Preparing for life after GCSEs
The most important thing during your GCSEs is to put as much effort in as you can to your studies – most pupils don’t realise that GCSE results can affect whether or not you are accepted onto courses in college, sixth form and even university! The second most important thing is for you to start thinking about what you might like to do later on in life so that you know you’re making the right subject choices in college/ sixth form. Visiting university campuses are a great way to find out more about student life – click here to find out what events are coming up. It’s also worth checking out our course pages to find out further information about the subjects available at university.
What should I do when I get to year 12?
In year 12, it is important to research the universities that you may be interested in. Try to attend higher education fairs, where you can find out about a lot of universities at the same time. Your school will be able to advise you what fairs will be taking place in your area. Alternatively you can find a full list of events at ucasevents.com.
Draw up a list of universities you want to consider, and try to attend their open day or arrange a visit. There is no better way to learn about a university than to go there and experience it yourself. Open days are amazing opportunities for you to see the university in action, speak to current students and talk to the academic staff.
There are some other considerations that may apply!
If you are thinking of applying to health-related courses then it is important to start considering work experience and becoming involved in community work. Work experience is not always easy to gain, so looking as early as possible will be a real advantage.
Certain courses may also require admissions tests. This is an additional assessment of your ability that you will need to take as part of your application. Medicine and Dentistry are common courses that require an admissions test, although this is not always the case. They sometimes require students to sit the UKCAT, or the BMAT. If you want to apply to a university that requires these tests, these will need to be sat in year 12 (if you want to submit an application in year 13). Other courses may require other tests, which will be detailed in the entry requirements.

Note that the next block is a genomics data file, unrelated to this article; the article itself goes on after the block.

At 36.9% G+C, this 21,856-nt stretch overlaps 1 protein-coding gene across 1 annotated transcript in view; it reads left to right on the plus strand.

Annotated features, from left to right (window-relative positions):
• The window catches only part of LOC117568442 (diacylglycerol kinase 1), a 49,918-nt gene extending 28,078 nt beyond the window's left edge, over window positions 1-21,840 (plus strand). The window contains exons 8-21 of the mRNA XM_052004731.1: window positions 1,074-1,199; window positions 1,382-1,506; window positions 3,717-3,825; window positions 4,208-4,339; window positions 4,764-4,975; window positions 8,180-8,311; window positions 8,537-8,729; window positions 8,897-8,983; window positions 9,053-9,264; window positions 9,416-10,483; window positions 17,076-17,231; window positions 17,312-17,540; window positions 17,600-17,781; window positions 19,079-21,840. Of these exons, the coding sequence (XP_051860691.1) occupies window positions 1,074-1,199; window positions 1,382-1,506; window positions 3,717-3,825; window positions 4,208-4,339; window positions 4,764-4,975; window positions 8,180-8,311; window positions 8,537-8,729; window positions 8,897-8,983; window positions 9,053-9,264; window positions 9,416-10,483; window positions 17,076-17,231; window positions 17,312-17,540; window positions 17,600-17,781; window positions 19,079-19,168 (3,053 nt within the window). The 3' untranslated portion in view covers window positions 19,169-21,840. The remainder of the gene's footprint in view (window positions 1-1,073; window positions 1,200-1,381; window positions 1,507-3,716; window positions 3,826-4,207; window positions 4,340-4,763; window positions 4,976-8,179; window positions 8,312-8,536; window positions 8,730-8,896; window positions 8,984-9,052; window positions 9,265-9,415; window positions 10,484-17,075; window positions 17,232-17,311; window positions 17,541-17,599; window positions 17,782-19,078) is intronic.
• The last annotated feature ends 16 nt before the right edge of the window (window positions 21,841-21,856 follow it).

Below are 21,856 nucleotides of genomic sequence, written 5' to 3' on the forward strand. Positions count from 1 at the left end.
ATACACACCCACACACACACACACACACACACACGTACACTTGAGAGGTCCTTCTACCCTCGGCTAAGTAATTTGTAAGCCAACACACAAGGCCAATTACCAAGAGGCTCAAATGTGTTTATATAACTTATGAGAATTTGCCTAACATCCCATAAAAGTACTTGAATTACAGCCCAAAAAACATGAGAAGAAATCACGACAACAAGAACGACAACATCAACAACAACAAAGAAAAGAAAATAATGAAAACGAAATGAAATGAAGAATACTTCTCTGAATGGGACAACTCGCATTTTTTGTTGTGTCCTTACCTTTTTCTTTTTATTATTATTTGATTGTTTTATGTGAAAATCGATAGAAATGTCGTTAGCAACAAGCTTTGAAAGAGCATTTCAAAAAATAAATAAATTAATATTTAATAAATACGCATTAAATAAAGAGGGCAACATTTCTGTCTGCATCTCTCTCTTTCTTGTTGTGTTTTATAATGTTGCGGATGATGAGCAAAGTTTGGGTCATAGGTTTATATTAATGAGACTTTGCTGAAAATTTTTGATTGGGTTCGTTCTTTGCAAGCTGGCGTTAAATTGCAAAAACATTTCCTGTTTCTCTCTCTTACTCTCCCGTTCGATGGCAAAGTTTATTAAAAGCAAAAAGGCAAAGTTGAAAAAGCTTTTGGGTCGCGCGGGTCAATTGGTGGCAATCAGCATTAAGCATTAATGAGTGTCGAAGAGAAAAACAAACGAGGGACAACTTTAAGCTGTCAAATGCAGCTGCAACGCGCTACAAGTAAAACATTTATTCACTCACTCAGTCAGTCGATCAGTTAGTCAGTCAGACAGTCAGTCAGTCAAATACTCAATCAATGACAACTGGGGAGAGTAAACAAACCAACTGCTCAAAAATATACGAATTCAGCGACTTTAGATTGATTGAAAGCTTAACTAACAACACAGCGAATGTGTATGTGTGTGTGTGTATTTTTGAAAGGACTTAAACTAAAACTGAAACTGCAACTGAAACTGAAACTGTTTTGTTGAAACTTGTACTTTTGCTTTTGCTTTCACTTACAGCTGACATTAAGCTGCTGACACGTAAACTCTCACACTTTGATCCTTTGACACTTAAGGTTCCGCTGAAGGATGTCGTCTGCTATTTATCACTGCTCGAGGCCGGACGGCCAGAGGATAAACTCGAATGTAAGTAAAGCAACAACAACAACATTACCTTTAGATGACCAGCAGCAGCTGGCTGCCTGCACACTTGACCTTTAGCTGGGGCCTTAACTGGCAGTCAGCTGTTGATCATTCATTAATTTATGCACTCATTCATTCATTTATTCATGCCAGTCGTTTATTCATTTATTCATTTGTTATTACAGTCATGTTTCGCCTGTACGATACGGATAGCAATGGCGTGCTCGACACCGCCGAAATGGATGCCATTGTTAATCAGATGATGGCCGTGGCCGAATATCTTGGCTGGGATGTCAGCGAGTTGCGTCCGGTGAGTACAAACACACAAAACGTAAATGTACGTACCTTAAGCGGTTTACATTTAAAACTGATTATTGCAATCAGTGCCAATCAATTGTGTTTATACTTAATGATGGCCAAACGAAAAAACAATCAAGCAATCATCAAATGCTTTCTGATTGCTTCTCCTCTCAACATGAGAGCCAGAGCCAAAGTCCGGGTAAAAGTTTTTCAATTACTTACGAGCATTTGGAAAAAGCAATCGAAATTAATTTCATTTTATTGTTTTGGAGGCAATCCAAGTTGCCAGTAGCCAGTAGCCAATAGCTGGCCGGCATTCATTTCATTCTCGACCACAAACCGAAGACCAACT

Your teachers will be able to provide more information on this but it is important to check as early as possible if you need to take any extra admissions tests.
What to do in Year 13
This will all be explained to you again nearer the time. But to give you an idea, here is the process.
The application form
In September you will start to complete your actual UCAS application. This is completed online. You will pick your five top universities and write a personal statement. Your personal statement is your opportunity for you to persuade the university why you should be accepted for their course.
You should include information such as why you are applying for the particular course/subject you have chosen, what work experience you have done, details about your hobbies and any positions of responsibility you have had. Your teachers and careers advisors will be able to help you!
Do I need to have an interview?
This really depends on which course you have applied to, and your choices of university. The university will provide clear details if they interview and how they interview. Interviews can run throughout the year.
- October 15: Deadline for applications for medicine, dentistry and veterinary courses. This is also the deadline for all Oxford and Cambridge University courses
- January 15: Deadline for all other courses and universities
- February 25: A process called UCAS extra becomes available if you failed to achieve a place in the first round of applications. Suitable applicants will be notified through UCAS
What happens after I apply?
Universities reply to students through the UCAS system. There are three main results to an application:
- Unconditional – you have a firm place at university as you have met their requirements. For most students, they will not receive an unconditional offer as they are still sitting their school exams. These are more common for those who have taken a gap year and have already achieved their grades.
- Conditional – you have a place that is conditional on you achieving certain grades in your exams, or other requirement. If you meet the requirements stated, you will be made an unconditional offer
- Unsuccessful – If the competition was too high for a course, then you may not be offered a place.